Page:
Less than a year after the Houston Astros and Washington Nationals secured millions in local tourist tax dollars for a new Grapefruit League facility, the Atlanta Braves are still considering Palm Beach County for a new spring training home.
The Braves, who trained in West Palm Beach for 35 years before moving to Orlando in 1998, have hired public affairs consultants Tom McNicholas and Rachel Ondrus to work as lobbyists in the county.
“We have a chance for a homecoming now, we hope,’’ Braves President John Schuerholz told The Palm Beach Post on Tuesday.
“We have engaged with groups in various communities, and obviously, by our acknowledgement that we have hired a lobbyist in Palm Beach County, that says we are interested there as well.’’
McNicholas would not comment other than to say his firm is representing the Braves in Palm Beach County “and in other communities throughout Florida.’’
The Braves have not had any formal meetings with any local elected officials and they have not found a preferred site in the county, although they are believed to be focusing from Lake Worth south to Boca Raton, the rich southern half of the county where no teams train.
Schuerholz said the team’s goal is to move to either the west or east coast of Florida, where other Grapefruit League teams are clustered.
He also knows that a return to the east coast near West Palm Beach, where the team trained from 1962 to 1997, would bring it close to a population that has longer baseball ties with the Braves than with the Miami Marlins, which began play in 1993.
But it will be a heavy lift for local tourism and cultural leaders who will be wary about giving away another slice of the tourist-tax revenue pie to yet another baseball team.
This past year, the county doled out about $113 million in tourism money for the Nationals and Astros to help finance the Ballpark of the Palm Beaches, the $144 million facility that will be shared south of 45th Street next spring. The teams, which take advantage of Florida’s warm weather to train for about six weeks in February and March before starting their season, also got $50 million in state money.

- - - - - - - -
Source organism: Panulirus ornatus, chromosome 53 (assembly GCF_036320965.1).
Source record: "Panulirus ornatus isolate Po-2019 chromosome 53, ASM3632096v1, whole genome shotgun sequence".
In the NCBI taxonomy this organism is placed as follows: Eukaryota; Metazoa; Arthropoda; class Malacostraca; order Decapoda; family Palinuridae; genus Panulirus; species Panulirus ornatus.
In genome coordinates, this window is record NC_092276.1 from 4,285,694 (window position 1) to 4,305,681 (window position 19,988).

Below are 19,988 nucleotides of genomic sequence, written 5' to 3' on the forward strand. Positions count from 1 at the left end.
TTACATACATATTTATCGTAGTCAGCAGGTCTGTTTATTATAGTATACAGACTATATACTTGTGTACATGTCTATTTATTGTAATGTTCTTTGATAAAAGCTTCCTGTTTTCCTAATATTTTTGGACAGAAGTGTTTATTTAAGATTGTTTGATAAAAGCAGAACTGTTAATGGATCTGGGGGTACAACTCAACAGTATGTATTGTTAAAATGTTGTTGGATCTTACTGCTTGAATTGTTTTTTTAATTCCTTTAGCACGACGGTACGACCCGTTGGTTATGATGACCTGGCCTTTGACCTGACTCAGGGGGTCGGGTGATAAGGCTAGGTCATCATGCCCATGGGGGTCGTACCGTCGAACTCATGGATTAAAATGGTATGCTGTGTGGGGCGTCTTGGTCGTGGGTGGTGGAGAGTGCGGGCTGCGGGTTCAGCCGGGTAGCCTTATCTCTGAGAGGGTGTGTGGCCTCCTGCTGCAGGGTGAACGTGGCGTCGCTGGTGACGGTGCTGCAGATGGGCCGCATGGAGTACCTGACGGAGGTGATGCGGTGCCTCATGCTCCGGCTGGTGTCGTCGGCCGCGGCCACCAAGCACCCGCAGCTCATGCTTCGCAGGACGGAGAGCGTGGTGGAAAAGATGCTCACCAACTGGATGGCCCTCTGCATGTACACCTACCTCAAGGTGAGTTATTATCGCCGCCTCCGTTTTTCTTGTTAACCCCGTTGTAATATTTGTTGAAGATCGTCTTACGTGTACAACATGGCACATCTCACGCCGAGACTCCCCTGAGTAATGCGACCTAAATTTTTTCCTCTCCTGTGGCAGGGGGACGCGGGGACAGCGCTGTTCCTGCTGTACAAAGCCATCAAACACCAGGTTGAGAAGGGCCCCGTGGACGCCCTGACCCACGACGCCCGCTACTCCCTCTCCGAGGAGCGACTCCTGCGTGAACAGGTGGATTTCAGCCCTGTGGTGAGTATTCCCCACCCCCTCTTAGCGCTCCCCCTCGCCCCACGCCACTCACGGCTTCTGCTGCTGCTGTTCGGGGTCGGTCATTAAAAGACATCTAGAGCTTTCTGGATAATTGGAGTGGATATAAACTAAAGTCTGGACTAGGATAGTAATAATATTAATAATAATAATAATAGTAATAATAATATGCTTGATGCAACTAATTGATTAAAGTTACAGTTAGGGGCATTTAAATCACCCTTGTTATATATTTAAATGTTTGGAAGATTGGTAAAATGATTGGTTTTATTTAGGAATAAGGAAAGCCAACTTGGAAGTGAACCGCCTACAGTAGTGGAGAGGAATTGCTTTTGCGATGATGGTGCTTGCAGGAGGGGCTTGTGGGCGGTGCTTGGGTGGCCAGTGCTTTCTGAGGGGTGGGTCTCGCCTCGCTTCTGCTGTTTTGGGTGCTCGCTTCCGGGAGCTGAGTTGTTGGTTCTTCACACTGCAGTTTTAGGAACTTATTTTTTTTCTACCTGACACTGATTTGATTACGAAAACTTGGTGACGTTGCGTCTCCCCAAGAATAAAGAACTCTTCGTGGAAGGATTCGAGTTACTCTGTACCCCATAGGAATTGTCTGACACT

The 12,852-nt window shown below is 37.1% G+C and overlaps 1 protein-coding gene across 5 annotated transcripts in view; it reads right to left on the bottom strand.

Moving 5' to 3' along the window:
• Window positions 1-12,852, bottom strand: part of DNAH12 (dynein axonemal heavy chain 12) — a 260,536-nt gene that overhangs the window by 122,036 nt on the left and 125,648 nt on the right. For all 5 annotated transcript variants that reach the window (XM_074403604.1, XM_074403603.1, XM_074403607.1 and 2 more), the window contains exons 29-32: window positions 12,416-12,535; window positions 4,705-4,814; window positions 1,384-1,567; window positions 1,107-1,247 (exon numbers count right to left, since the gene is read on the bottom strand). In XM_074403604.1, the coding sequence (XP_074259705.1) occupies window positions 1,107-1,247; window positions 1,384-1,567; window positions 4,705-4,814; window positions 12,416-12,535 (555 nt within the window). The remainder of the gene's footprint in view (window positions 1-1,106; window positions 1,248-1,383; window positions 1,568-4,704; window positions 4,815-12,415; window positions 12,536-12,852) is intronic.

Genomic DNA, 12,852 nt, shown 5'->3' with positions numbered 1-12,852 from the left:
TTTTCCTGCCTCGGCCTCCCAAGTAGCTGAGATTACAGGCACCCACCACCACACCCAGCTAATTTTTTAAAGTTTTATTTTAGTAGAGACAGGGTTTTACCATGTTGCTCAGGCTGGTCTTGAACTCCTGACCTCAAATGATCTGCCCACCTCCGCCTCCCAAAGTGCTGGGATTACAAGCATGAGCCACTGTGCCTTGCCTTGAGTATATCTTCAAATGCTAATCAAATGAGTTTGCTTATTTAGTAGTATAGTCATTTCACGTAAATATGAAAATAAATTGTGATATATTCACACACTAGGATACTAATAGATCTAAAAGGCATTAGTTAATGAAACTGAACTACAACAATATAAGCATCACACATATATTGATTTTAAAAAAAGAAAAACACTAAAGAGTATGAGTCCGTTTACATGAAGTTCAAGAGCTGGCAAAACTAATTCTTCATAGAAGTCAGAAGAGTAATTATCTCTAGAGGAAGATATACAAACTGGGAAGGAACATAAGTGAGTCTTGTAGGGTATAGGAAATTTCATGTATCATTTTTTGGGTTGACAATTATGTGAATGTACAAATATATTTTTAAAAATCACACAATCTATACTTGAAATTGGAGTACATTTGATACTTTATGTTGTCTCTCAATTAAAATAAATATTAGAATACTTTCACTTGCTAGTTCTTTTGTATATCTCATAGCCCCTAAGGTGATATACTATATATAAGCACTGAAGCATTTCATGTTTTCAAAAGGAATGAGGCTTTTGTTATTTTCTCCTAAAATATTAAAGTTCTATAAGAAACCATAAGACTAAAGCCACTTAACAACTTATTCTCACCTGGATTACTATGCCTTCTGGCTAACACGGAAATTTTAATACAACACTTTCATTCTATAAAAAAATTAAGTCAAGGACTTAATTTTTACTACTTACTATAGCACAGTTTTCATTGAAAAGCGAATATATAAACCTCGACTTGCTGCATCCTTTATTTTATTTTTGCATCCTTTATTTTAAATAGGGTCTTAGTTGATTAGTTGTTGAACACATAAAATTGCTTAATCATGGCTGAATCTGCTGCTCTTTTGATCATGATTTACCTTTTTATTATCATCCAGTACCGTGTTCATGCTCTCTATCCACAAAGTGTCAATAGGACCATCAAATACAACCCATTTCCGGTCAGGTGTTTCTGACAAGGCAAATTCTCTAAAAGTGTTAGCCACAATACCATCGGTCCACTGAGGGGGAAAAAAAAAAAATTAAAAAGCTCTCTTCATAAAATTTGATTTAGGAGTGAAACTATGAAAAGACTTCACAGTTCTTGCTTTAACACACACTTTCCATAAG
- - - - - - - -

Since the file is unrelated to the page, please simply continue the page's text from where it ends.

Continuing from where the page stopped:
County Administrator Verdenia Baker said her staff has had no meetings with Braves representatives.
“I am not aware of any county land or any county revenue sources,” she said.
County Commissioner Steven Abrams, whose district includes parts of south county, said a new proposal might need a city’s financial help, which would be hard.
“Why would a municipality agree to help fund a stadium when West Palm did not participate in funding their stadium?” he said, referring to the Ballpark of the Palm Beaches.
West Palm provided land but only in exchange for prime downtown land.
Even Schuerholz admitted the long-shot chances of the Braves returning: “I don’t know if there’s a chance, but that would be a pleasant thing for a lot of people,’’ he said.
The Braves are under pressure to move to a new home in 2018 and they are keeping all their options open, even if those options seem like long-shots.
The Astros leaving Kissimmee and the Nationals leaving Viera means there will be just one team close to Atlanta’s spring training complex in Disney World in 2017 — the Detroit Tigers in Lakeland.
“That’s a 40-plus-minute drive. It’s too much time, too many hours on the bus and not enough hours on the field. And that’s certainly likely to happen if things stay as they are,’’ he said.
The Braves in September unveiled plans for a spring training complex on a 260-acre former landfill in Pinellas County north of St. Petersburg. But that proposal has not taken off.
Schuerholz wouldn’t discuss the names and number of communities the team has talked with. Asked if one had the edge over the other, he replied: “I don’t know how you measure those things. Every community we are talking to we are talking to seriously.
He said the Braves hired McNicholas on strong recommendations from several people, including Astros owner Jim Crane.
The Braves made at least two inquiries to local officials in 2015. Real estate consultants representing the team met in March with then-county Mayor Shelley Vana. And in July, Schuerholz called Palm Beach Gardens City Manager Ron Ferris, whose city ultimately declined to host teams.
But Abrams said he was willing to keep an open mind, considering how the Braves could be a big draw.